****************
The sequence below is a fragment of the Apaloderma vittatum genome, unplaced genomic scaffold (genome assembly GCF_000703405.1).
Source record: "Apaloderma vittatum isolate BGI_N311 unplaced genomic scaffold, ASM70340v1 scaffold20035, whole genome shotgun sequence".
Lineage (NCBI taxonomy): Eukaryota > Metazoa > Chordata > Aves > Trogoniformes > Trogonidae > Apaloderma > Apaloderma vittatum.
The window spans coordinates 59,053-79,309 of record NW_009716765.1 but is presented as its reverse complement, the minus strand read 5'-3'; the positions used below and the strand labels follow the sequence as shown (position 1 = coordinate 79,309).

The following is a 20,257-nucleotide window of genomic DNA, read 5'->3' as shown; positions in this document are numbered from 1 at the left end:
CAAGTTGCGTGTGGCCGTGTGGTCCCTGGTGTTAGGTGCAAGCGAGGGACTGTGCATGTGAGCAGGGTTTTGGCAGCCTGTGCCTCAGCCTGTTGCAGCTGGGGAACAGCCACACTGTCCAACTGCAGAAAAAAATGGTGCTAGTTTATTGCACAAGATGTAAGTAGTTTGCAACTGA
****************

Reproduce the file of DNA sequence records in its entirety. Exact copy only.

The sequence below is a fragment of the Apaloderma vittatum genome, unplaced genomic scaffold (genome assembly GCF_000703405.1).
Source record: "Apaloderma vittatum isolate BGI_N311 unplaced genomic scaffold, ASM70340v1 scaffold20035, whole genome shotgun sequence".
Lineage (NCBI taxonomy): Eukaryota > Metazoa > Chordata > Aves > Trogoniformes > Trogonidae > Apaloderma > Apaloderma vittatum.
The window spans coordinates 59,053-79,309 of record NW_009716765.1 but is presented as its reverse complement, the minus strand read 5'-3'; the positions used below and the strand labels follow the sequence as shown (position 1 = coordinate 79,309).

The following is a 20,257-nucleotide window of genomic DNA, read 5'->3' as shown; positions in this document are numbered from 1 at the left end:
CAAGTTGCGTGTGGCCGTGTGGTCCCTGGTGTTAGGTGCAAGCGAGGGACTGTGCATGTGAGCAGGGTTTTGGCAGCCTGTGCCTCAGCCTGTTGCAGCTGGGGAACAGCCACACTGTCCAACTGCAGAAAAAAATGGTGCTAGTTTATTGCACAAGATGTAAGTAGTTTGCAACTGA